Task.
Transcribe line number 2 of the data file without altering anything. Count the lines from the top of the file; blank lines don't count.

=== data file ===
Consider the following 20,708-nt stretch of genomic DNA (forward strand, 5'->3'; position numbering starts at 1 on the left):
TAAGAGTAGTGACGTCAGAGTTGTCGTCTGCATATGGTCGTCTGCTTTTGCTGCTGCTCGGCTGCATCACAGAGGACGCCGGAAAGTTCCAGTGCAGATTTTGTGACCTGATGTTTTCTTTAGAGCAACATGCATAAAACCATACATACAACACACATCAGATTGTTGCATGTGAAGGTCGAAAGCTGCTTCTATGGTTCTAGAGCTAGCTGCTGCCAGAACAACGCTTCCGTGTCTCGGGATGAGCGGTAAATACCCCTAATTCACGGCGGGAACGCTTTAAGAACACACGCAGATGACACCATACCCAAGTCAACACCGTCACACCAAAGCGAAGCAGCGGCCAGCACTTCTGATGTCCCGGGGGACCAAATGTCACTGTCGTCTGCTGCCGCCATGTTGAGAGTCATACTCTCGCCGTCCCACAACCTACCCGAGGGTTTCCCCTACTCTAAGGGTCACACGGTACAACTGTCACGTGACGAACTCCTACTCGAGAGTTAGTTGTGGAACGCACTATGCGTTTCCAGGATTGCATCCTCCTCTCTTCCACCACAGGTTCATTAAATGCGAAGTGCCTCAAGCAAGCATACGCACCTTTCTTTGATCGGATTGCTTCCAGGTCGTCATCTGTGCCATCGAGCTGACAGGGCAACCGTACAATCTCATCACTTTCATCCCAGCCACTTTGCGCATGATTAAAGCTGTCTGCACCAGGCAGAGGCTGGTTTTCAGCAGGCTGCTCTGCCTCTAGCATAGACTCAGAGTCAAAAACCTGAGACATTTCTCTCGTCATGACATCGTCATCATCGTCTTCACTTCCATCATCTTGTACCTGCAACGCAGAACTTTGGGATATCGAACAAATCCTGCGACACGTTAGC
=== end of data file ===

TAAGAGTAGTGACGTCAGAGTTGTCGTCTGCATATGGTCGTCTGCTTTTGCTGCTGCTCGGCTGCATCACAGAGGACGCCGGAAAGTTCCAGTGCAGATTTTGTGACCTGATGTTTTCTTTAGAGCAACATGCATAAAACCATACATACAACACACATCAGATTGTTGCATGTGAAGGTCGAAAGCTGCTTCTATGGTTCTAGAGCTAGCTGCTGCCAGAACAACGCTTCCGTGTCTCGGGATGAGCGGTAAATACCCCTAATTCACGGCGGGAACGCTTTAAGAACACACGCAGATGACACCATACCCAAGTCAACACCGTCACACCAAAGCGAAGCAGCGGCCAGCACTTCTGATGTCCCGGGGGACCAAATGTCACTGTCGTCTGCTGCCGCCATGTTGAGAGTCATACTCTCGCCGTCCCACAACCTACCCGAGGGTTTCCCCTACTCTAAGGGTCACACGGTACAACTGTCACGTGACGAACTCCTACTCGAGAGTTAGTTGTGGAACGCACTATGCGTTTCCAGGATTGCATCCTCCTCTCTTCCACCACAGGTTCATTAAATGCGAAGTGCCTCAAGCAAGCATACGCACCTTTCTTTGATCGGATTGCTTCCAGGTCGTCATCTGTGCCATCGAGCTGACAGGGCAACCGTACAATCTCATCACTTTCATCCCAGCCACTTTGCGCATGATTAAAGCTGTCTGCACCAGGCAGAGGCTGGTTTTCAGCAGGCTGCTCTGCCTCTAGCATAGACTCAGAGTCAAAAACCTGAGACATTTCTCTCGTCATGACATCGTCATCATCGTCTTCACTTCCATCATCTTGTACCTGCAACGCAGAACTTTGGGATATCGAACAAATCCTGCGACACGTTAGC